August 05, 2021 | By: Randolph Taylor

How to Tread Water When You’re Drowning in Debt

Debt Consolidation | Debt Management | Debt Consolidation Programs | Bankruptcy | Consumer Proposals | Debt Consolidation Loan

Are you drowning in debt? Have calls from creditors become a constant nuisance? Is it hard to set aside money for your personal needs and goals because you owe so much to credit card companies, banks, and other businesses? Being in debt can be incredibly stressful. However, you don’t have to go it alone.

Every day, people muster the courage to say “I am drowning in debt and need help!” Then, they go and find reliable debt counsellors who can help them find financial freedom.

How Many People Are Drowning in Debt?

Estimates from September of 2020 cite that the average Canadian owes around $73,532 in debt to various creditors — with mortgages being the chief source of debt. The same sources noted that the average person in Canada has non-mortgage debt of around $23,035. Considering that the average income in Canada for persons over the age of 16 is around $49,000 (the median is $37,800), this means that many people owe more than a year’s salary to their creditors.

The problem with excessive debt is that it can create a vicious cycle. If you owe a lot, you end up paying more towards your interest than to your principal balance — which makes paying off debt take longer. Since money’s already tight, it becomes tempting to take on more debt to pay for various necessities, which causes the debt to grow bigger and be even more difficult to pay down.

This vicious cycle becomes a massive whirlpool of debt for some — metaphorically drowning them in debt that just gets worse as time goes on.

Thankfully, you don’t have to face debt on your own. There are resources and organisations you can turn to if you need help treading water when you’re drowning in credit card debt!

Drowning in Debt? Watch the Moolala podcast on Tackling Debt with a Debt Consolidation Program!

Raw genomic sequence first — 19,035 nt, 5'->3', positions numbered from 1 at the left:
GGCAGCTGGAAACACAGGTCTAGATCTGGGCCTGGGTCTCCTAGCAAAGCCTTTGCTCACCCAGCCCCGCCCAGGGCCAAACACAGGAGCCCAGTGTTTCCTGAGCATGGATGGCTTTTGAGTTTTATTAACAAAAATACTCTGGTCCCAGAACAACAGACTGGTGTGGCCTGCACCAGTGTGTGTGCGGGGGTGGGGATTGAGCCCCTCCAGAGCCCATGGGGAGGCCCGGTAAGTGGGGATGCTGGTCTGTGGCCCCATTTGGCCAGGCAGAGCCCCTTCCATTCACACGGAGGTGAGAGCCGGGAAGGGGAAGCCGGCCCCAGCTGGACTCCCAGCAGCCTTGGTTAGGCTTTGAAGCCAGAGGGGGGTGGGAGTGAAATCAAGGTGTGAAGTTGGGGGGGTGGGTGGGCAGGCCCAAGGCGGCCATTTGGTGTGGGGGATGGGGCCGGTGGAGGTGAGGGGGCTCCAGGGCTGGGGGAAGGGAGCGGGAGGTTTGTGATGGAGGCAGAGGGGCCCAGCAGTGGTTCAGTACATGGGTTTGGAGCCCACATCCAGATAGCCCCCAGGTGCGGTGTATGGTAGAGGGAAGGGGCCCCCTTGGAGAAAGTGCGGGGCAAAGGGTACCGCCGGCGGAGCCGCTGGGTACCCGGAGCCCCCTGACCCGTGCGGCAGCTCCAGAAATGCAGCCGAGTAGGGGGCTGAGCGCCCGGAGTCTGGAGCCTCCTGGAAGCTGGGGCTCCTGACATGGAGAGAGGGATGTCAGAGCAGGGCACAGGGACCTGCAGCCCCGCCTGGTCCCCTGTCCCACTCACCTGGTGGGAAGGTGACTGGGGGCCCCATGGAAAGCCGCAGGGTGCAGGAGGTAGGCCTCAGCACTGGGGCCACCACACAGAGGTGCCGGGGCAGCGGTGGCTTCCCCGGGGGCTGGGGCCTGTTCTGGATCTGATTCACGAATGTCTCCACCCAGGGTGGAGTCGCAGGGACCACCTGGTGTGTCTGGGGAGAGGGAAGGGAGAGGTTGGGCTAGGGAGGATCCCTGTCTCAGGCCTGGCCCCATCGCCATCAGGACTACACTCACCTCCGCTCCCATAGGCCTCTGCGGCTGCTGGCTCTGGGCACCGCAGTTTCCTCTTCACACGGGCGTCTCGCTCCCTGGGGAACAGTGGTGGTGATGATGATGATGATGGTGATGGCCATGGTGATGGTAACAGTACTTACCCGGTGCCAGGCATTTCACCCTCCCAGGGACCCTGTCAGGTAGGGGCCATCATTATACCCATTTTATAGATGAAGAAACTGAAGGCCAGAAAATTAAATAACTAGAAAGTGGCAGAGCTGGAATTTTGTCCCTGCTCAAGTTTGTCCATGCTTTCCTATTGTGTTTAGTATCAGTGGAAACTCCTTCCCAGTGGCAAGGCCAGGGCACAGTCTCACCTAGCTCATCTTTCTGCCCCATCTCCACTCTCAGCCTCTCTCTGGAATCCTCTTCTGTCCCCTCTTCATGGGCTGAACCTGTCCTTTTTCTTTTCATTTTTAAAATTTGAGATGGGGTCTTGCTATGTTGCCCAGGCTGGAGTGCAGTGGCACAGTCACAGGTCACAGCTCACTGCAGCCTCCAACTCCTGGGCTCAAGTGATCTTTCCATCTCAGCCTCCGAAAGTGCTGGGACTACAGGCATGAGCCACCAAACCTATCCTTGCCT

Warning Signs You’re Drowning in Debt and Need Help

“Am I drowning in debt?” This is a very important question to ask yourself. There are a few warning signs that can tell you “I am in debt and need help right now!” This can include things like:

  • Debts Never Seeming to Shrink. Sometimes, you can make every monthly minimum payment without seeing any appreciable reduction in your debt. If you make the monthly minimums, but the debt waters don’t seem to be receding, then you may be drowning in debt and need help!
  • You Can’t Pay Your Monthly Minimums. Sometimes, the amount of money you owe can start to outpace your ability to pay it back. If you find that you can no longer afford to pay your creditors and cover basic necessities (like food, housing, and utilities), then you might be carrying too much debt.
  • Constant Collection Calls. If creditors are sending your info to collection agencies, it’s a strong warning sign that they think you’re drowning in debt and that they’re at risk of not getting paid what they’re owed.
  • Reduced Credit Score. One of the things that affects your credit score is how much credit you are using versus the amount available to you. If you’re riding your limits too closely, your credit score may drop since creditors will see you as more of a risk. So, a drop in your credit score could be an early warning that you are too heavily in debt for your own good.
  • Playing “Hot Potato” with Credit Balances. Some people might try to put off paying down debt by using their credit cards to pay them off. This game of “hot potato” (where you pass the buck from one card balance to the next) can only delay debt — it doesn’t do a thing to eliminate it. Eventually, the game ends and you’ll be left holding a scalding hot potato that is worse than it was at the start of the game!

If you notice any of the above warning signs that you’re drowning in debt, it’s important to do what you can to reduce or eliminate your debt as soon as possible. You’ll thank yourself later!

What Are My Options if I am Drowning in Debt and Need Help?

Usually, if you feel like you’re “drowning” in debt, you’re already past the point where simply tightening the budget and focusing on simply paying the bills can stop your balances owed from growing. However, there are many options for those who are looking to get out of debt:

Debt Consolidation Loans

Wondering how to pay off debt? If you’re drowning in debt but still have good credit, you may want to look into getting a debt consolidation loan. This is a great way to manage your debt while minimizing the impact to your credit score.

How does a consolidation loan work? The basic idea is that you take out a loan equal to the total amount of debt that you currently have and use that to pay all of your other creditors. This helps in a couple of ways: